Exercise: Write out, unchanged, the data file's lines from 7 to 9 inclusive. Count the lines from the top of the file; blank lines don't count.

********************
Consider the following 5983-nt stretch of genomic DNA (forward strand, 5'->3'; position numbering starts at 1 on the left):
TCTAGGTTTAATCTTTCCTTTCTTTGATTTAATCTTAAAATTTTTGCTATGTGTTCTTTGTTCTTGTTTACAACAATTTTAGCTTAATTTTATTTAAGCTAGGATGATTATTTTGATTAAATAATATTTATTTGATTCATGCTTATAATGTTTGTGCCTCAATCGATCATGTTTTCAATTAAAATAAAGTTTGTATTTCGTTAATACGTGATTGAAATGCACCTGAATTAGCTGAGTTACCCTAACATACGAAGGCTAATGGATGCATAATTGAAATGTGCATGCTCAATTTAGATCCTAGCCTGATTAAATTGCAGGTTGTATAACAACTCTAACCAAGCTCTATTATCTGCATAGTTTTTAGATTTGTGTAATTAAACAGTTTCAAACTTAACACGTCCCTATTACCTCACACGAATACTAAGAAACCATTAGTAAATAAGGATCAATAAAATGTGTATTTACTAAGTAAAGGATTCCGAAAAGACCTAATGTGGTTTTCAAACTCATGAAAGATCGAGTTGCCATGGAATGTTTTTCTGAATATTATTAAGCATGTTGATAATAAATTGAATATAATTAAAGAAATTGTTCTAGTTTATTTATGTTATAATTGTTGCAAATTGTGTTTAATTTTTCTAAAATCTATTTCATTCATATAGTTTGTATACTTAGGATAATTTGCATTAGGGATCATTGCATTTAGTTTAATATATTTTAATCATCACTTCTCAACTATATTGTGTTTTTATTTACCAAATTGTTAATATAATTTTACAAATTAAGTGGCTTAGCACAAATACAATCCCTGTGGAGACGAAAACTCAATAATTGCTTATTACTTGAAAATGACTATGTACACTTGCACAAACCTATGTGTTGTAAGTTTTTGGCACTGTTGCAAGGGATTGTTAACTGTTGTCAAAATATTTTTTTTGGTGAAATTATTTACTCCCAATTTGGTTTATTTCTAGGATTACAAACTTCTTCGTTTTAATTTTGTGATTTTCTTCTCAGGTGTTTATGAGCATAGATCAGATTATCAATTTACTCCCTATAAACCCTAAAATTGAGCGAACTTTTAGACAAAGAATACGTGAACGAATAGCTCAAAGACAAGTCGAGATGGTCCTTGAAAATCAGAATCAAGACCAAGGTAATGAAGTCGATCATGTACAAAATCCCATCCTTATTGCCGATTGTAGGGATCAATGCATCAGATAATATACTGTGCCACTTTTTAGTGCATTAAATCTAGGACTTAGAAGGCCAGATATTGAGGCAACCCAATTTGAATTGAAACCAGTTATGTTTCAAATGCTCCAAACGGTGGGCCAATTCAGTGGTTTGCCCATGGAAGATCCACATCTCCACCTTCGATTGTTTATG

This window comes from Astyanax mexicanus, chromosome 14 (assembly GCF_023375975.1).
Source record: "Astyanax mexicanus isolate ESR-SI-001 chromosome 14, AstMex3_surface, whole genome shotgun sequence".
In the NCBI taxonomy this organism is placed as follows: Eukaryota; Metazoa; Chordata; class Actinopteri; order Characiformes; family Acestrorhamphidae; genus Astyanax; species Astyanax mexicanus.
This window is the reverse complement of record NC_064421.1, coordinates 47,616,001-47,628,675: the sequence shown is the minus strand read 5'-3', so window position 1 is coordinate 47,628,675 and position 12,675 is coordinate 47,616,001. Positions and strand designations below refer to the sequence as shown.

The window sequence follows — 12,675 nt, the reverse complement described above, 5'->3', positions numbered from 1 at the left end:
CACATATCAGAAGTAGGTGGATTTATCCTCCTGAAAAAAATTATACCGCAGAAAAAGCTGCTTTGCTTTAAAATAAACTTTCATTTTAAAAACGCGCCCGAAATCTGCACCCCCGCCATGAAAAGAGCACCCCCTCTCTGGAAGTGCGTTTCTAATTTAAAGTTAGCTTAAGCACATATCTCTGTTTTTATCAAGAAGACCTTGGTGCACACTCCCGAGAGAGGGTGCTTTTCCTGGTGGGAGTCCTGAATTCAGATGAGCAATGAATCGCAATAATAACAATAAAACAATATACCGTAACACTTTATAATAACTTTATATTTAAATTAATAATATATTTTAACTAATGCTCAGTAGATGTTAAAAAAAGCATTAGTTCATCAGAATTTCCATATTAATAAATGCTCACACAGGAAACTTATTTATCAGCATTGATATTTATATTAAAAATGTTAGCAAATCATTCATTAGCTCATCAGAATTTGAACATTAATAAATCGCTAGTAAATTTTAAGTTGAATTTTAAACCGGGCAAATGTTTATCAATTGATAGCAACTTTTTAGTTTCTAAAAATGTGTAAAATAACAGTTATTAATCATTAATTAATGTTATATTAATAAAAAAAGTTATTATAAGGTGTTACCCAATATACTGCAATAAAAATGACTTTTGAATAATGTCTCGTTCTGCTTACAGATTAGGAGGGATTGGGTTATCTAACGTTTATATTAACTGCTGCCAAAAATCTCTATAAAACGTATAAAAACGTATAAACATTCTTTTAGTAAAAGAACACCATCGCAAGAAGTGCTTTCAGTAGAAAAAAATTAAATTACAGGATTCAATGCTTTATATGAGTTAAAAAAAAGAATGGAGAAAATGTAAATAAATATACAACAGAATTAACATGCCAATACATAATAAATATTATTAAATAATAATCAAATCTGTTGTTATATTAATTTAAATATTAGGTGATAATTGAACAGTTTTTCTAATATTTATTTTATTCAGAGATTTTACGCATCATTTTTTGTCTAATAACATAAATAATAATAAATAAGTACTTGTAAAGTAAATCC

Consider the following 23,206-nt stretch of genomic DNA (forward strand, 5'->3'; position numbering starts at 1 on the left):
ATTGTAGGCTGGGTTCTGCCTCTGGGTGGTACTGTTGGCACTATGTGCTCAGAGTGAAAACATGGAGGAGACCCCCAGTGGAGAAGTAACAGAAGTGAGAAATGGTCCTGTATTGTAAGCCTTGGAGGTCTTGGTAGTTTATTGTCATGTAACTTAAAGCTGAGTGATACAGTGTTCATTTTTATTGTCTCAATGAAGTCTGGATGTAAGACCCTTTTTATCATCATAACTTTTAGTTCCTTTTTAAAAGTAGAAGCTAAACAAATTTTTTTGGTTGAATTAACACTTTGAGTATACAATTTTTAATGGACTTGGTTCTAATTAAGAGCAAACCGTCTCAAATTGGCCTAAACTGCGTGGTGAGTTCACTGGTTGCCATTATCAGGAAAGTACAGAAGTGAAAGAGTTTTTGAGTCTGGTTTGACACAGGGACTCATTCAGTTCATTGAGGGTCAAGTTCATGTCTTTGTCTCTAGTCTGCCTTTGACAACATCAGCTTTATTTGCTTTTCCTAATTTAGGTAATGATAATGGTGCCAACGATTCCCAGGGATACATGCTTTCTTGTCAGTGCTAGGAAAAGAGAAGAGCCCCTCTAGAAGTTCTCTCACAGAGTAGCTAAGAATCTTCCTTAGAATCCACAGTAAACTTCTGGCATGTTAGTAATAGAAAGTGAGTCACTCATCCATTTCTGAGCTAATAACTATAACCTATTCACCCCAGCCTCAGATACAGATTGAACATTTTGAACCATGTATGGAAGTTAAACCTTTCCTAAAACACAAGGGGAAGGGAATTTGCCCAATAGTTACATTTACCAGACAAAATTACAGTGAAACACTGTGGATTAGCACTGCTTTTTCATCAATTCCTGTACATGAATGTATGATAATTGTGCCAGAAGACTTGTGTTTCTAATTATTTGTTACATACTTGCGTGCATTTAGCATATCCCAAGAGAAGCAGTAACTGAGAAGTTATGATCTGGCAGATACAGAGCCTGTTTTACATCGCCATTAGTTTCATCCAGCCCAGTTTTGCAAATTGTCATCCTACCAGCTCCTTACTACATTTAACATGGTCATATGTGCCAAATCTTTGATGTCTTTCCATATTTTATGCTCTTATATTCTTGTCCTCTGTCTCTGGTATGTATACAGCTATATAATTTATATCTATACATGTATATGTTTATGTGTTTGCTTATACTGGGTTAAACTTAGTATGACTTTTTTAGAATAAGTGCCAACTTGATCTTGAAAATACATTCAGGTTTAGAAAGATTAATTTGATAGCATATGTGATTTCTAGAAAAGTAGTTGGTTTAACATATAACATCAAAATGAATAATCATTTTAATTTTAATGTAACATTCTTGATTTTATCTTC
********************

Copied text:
The window sequence follows — 12,675 nt, the reverse complement described above, 5'->3', positions numbered from 1 at the left end:
CACATATCAGAAGTAGGTGGATTTATCCTCCTGAAAAAAATTATACCGCAGAAAAAGCTGCTTTGCTTTAAAATAAACTTTCATTTTAAAAACGCGCCCGAAATCTGCACCCCCGCCATGAAAAGAGCACCCCCTCTCTGGAAGTGCGTTTCTAATTTAAAGTTAGCTTAAGCACATATCTCTGTTTTTATCAAGAAGACCTTGGTGCACACTCCCGAGAGAGGGTGCTTTTCCTGGTGGGAGTCCTGAATTCAGATGAGCAATGAATCGCAATAATAACAATAAAACAATATACCGTAACACTTTATAATAACTTTATATTTAAATTAATAATATATTTTAACTAATGCTCAGTAGATGTTAAAAAAAGCATTAGTTCATCAGAATTTCCATATTAATAAATGCTCACACAGGAAACTTATTTATCAGCATTGATATTTATATTAAAAATGTTAGCAAATCATTCATTAGCTCATCAGAATTTGAACATTAATAAATCGCTAGTAAATTTTAAGTTGAATTTTAAACCGGGCAAATGTTTATCAATTGATAGCAACTTTTTAGTTTCTAAAAATGTGTAAAATAACAGTTATTAATCATTAATTAATGTTATATTAATAAAAAAAGTTATTATAAGGTGTTACCCAATATACTGCAATAAAAATGACTTTTGAATAATGTCTCGTTCTGCTTACAGATTAGGAGGGATTGGGTTATCTAACGTTTATATTAACTGCTGCCAAAAATCTCTATAAAACGTATAAAAACGTATAAACATTCTTTTAGTAAAAGAACACCATCGCAAGAAGTGCTTTCAGTAGAAAAAAATTAAATTACAGGATTCAATGCTTTATATGAGTTAAAAAAAAGAATGGAGAAAATGTAAATAAATATACAACAGAATTAACATGCCAATACATAATAAATATTATTAAATAATAATCAAATCTGTTGTTATATTAATTTAAATATTAGGTGATAATTGAACAGTTTTTCTAATATTTATTTTATTCAGAGATTTTACGCATCATTTTTTGTCTAATAACATAAATAATAATAAATAAGTACTTGTAAAGTAAATCC

Consider the following 23,206-nt stretch of genomic DNA (forward strand, 5'->3'; position numbering starts at 1 on the left):